So here's the scenario you want: If the Indians, Yankees and Red Sox all end up with the same record after 162 games Sunday night -- and believe me, this is possible -- baseball would be looking at a two-day playoff before even starting the first-round series. Monday, for instance, the Yankees and Red Sox could play for the AL East crown.
And on Tuesday the loser of that game would get another shot in the one-game playoff for the wild-card spot.
Want to confuse yourself even more? There are several ways to end the season in a three-way tie. The White Sox, Indians and Yankees could finish with the same record, and the White Sox, Indians and Red Sox could finish with the same record. Is it likely Sunday's games between the Indians-White Sox in Cleveland and Yankees-Red Sox at Fenway will determine the division winners? Yes, it's possible, but far from a certainty. Sunday afternoon, because the schedule-maker is equal parts lucky and genius, could end up as one of the great days in baseball history. The afternoon will involve such traditional teams and is likely to be so full of possibilities baseball could win a Sunday afternoon from pro football, unthinkable as that may seem.
Of course, the unpredictability of it all makes these final four days even more dramatic. The poor White Sox had beaten the Tigers 12 of 15 games this season. By sweeping the pathetic Tigers, or even winning three of four, the White Sox could have rendered the season-ending three-game series in Cleveland meaningless. So what do the White Sox do?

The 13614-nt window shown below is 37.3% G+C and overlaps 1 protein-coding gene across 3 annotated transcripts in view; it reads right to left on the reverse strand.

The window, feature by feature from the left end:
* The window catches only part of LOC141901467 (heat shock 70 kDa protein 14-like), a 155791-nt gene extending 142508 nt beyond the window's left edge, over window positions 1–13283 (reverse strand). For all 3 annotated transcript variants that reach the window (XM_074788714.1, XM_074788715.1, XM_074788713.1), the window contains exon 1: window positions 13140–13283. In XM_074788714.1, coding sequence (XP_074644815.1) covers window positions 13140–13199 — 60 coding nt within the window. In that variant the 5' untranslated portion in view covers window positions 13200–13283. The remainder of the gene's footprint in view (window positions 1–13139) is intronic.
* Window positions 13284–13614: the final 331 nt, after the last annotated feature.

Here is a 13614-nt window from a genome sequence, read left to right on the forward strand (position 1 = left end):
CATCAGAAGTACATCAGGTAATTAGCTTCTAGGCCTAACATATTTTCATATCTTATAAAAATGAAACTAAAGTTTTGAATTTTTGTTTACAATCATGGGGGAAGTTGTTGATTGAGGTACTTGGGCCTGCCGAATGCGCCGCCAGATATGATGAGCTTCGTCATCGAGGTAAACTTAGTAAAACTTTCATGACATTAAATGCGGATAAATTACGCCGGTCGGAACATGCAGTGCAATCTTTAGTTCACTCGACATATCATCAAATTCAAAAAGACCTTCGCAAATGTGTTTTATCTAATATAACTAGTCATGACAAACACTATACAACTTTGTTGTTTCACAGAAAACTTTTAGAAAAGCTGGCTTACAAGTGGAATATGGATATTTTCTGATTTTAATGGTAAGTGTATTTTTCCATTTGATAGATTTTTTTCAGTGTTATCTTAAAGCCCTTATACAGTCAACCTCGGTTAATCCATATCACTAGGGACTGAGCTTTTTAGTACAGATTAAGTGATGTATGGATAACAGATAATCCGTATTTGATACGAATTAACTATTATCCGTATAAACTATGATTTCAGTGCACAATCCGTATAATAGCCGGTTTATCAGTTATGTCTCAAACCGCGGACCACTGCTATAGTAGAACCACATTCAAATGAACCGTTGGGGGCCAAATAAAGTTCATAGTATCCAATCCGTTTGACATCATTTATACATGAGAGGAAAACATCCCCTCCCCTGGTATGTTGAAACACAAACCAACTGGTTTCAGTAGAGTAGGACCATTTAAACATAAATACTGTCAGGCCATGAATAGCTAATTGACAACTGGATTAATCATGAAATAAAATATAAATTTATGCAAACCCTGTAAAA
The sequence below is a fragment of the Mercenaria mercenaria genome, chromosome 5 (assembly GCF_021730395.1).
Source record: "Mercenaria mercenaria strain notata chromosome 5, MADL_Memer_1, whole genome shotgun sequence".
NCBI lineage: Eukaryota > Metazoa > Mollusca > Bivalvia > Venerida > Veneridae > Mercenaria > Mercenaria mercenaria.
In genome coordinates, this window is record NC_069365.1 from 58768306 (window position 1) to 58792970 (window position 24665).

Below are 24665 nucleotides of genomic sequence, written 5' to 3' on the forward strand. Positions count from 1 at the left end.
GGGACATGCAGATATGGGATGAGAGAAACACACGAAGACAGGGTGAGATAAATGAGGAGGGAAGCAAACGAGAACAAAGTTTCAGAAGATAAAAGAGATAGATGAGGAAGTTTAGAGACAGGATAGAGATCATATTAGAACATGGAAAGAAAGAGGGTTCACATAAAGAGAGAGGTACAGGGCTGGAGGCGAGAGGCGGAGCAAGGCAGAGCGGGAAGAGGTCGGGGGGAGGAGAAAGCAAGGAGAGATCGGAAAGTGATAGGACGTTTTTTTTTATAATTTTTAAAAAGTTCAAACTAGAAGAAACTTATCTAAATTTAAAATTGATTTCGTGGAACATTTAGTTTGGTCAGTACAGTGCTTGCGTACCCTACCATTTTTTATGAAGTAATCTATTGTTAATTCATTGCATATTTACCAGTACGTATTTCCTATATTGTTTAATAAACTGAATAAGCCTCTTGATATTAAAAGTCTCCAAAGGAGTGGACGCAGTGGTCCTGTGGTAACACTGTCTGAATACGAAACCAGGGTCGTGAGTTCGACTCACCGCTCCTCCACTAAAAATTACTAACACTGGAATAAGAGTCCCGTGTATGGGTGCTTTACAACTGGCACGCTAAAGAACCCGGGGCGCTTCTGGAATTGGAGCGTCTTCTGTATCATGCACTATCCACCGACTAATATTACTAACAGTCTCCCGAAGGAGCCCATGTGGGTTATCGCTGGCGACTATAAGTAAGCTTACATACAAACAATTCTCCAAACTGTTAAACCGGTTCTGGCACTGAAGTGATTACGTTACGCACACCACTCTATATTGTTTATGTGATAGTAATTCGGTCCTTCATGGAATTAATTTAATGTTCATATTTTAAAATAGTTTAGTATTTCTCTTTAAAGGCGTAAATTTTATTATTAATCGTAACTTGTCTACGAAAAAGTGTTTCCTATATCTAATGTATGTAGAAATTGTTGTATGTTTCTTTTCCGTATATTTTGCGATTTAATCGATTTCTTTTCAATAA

They lose back-to-back one-run games in Detroit before winning last night. How often has a team with the best record in its league (which the White Sox have at 95-63) looked so fragile? Yet, the Indians couldn't cut into their -game deficit in the AL Central because they were busy losing to last-place Tampa Bay. Perhaps Cleveland, while it is the most complete of the four teams battling in the AL, is feeling a little pressure for the first time now that it plays these final days with expectations.
Okay, we're accustomed to the White Sox and Indians blowing it; they've got zero pedigree. Historically, they're losers. But they weren't alone Tuesday night in blowing chances, and when all four teams lost (only the third time all season all four lost on the same day) it lent the race a sense of panic that makes the whole thing more frantic. The Yankees and Red Sox, of whom we expect better, looked fairly ordinary Tuesday night as well. Fortunately for the Yankees they bounced back after an embarrassing loss Tuesday to beat the Orioles last night and take a one-game lead in the division. The champion Red Sox are now reeling after losing two of three, at home, to Toronto.
Of course, all this has overshadowed another division championship won by the Atlanta Braves, who are now up to 14 consecutive division titlesThis time the Braves shrugged off injuries and bad seasons by veterans and kept doing what they always do by utilizing 17 rookies. Some journeyman dude named Jorge Sosa, 24-29 for his career, is 13-3 right now for Atlanta. So how can anybody not vote for Bobby Cox for manager of the year? It's all very impressive -- except that nobody expects the Braves to get past the Cardinals and into the World Series.